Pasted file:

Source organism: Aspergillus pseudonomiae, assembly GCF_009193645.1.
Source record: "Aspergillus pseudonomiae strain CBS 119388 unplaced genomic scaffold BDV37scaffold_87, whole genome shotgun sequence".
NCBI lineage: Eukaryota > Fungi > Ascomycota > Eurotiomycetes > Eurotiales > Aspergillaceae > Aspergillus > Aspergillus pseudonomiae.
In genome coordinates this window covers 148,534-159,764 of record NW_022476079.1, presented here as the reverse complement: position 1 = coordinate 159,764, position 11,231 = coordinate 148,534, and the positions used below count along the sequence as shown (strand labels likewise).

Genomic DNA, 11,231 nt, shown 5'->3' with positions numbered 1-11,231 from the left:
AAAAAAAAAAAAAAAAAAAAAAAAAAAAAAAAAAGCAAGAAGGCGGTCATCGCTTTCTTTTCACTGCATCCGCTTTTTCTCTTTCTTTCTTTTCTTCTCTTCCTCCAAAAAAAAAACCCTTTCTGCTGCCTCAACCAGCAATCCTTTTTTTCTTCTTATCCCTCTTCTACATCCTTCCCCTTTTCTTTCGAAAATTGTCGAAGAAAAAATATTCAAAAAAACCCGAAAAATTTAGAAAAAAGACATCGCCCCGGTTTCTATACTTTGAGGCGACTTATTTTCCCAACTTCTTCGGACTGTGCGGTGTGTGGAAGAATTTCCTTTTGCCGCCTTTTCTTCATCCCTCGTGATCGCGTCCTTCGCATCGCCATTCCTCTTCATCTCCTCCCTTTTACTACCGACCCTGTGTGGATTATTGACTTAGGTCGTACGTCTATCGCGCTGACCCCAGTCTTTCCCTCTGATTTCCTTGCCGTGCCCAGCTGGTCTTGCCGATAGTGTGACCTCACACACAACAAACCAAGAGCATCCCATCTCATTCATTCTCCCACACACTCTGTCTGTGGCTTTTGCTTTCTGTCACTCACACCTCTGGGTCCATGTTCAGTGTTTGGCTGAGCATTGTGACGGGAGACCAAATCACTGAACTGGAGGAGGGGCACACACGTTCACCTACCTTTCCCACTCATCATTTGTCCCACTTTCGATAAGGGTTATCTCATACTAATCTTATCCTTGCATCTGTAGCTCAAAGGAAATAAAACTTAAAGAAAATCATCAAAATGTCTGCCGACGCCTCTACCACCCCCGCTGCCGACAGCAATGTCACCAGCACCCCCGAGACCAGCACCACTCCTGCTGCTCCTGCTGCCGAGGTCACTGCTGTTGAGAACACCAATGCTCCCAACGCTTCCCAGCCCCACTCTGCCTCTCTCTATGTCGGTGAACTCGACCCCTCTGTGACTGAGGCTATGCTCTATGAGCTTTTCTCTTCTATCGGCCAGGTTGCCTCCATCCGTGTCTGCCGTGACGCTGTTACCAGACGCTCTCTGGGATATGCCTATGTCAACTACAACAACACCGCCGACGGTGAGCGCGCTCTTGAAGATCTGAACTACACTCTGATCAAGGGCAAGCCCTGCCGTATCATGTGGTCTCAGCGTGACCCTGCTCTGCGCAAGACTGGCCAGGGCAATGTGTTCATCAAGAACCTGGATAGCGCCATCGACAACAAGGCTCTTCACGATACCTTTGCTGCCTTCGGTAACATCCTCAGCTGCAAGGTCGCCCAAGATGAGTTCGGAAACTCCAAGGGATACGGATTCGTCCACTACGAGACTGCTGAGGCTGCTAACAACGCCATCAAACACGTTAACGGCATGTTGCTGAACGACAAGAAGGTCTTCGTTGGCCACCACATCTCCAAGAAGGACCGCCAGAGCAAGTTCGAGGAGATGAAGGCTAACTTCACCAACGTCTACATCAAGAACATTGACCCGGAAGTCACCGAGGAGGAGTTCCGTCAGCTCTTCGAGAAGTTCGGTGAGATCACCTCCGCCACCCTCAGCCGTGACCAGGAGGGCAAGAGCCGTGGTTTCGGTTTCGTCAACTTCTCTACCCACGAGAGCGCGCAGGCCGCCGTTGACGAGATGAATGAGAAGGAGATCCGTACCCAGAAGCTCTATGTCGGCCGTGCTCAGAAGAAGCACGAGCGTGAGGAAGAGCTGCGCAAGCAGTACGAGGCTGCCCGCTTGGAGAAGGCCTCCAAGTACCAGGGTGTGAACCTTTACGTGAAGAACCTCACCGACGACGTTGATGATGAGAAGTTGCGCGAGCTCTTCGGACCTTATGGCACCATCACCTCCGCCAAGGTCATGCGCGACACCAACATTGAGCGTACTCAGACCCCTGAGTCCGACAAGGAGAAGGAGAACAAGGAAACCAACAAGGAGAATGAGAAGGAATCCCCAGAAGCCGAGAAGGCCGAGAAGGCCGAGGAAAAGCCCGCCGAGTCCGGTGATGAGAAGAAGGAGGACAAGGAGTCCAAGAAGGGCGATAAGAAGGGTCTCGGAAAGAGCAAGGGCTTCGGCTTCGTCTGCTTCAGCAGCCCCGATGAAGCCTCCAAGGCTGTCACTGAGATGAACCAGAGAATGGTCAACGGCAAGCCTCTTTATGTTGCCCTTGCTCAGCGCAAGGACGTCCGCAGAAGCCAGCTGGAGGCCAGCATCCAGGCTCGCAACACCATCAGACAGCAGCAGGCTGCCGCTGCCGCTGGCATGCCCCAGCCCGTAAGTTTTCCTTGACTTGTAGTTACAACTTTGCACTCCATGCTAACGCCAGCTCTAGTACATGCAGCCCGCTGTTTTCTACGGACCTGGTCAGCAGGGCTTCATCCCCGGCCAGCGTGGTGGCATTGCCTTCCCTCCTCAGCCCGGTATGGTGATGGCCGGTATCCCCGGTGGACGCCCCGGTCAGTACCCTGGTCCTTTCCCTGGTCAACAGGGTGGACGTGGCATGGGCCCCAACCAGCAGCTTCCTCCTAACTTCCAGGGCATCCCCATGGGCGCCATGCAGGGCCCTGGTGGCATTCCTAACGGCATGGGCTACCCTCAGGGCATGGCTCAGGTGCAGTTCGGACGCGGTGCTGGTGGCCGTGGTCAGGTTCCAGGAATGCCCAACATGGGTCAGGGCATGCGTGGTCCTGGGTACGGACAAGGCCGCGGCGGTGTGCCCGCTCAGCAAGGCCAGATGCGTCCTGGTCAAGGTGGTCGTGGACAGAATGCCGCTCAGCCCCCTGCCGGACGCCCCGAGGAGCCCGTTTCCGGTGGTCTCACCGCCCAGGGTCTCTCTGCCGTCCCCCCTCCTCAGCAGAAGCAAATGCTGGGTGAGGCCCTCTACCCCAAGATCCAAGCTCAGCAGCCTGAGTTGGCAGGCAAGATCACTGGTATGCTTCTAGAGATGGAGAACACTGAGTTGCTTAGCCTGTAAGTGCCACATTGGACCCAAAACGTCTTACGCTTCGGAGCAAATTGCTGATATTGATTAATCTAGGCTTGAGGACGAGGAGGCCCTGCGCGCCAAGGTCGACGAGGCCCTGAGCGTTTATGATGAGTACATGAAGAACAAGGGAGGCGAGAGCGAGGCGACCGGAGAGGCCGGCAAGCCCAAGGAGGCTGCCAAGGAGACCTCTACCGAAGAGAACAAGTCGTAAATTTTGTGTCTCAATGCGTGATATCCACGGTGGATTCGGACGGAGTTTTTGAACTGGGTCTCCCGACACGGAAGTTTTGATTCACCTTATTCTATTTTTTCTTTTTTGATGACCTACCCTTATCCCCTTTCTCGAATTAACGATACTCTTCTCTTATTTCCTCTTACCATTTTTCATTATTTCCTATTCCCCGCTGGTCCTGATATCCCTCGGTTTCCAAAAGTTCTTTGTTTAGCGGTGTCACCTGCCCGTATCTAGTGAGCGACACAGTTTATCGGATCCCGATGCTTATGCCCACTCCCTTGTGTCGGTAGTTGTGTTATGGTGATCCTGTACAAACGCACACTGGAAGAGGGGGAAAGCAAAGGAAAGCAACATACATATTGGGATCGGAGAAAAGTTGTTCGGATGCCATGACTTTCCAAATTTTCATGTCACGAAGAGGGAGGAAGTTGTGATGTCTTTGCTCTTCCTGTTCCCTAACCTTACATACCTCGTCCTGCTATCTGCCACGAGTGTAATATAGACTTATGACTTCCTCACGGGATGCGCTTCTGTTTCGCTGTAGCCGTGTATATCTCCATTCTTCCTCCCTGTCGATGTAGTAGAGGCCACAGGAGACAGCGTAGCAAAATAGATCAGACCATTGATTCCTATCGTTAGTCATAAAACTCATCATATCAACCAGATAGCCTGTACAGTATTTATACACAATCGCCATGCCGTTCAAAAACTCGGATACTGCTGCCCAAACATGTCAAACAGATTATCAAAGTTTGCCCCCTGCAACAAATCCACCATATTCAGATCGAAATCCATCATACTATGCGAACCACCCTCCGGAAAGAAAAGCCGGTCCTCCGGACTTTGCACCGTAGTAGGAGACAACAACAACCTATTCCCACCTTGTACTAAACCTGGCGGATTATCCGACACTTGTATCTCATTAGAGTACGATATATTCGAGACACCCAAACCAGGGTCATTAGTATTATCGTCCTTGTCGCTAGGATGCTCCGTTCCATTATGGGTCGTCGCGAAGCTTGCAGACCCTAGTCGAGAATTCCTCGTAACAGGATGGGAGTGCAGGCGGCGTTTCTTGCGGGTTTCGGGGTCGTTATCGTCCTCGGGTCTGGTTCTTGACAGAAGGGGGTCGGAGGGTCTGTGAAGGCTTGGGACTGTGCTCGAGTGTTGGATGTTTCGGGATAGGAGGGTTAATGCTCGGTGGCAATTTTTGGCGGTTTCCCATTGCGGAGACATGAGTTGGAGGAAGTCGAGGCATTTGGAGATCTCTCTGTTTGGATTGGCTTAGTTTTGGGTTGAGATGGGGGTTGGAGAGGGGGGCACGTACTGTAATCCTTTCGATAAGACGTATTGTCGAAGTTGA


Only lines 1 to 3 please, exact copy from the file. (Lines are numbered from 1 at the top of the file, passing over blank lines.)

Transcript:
Source organism: Aspergillus pseudonomiae, assembly GCF_009193645.1.
Source record: "Aspergillus pseudonomiae strain CBS 119388 unplaced genomic scaffold BDV37scaffold_87, whole genome shotgun sequence".
NCBI lineage: Eukaryota > Fungi > Ascomycota > Eurotiomycetes > Eurotiales > Aspergillaceae > Aspergillus > Aspergillus pseudonomiae.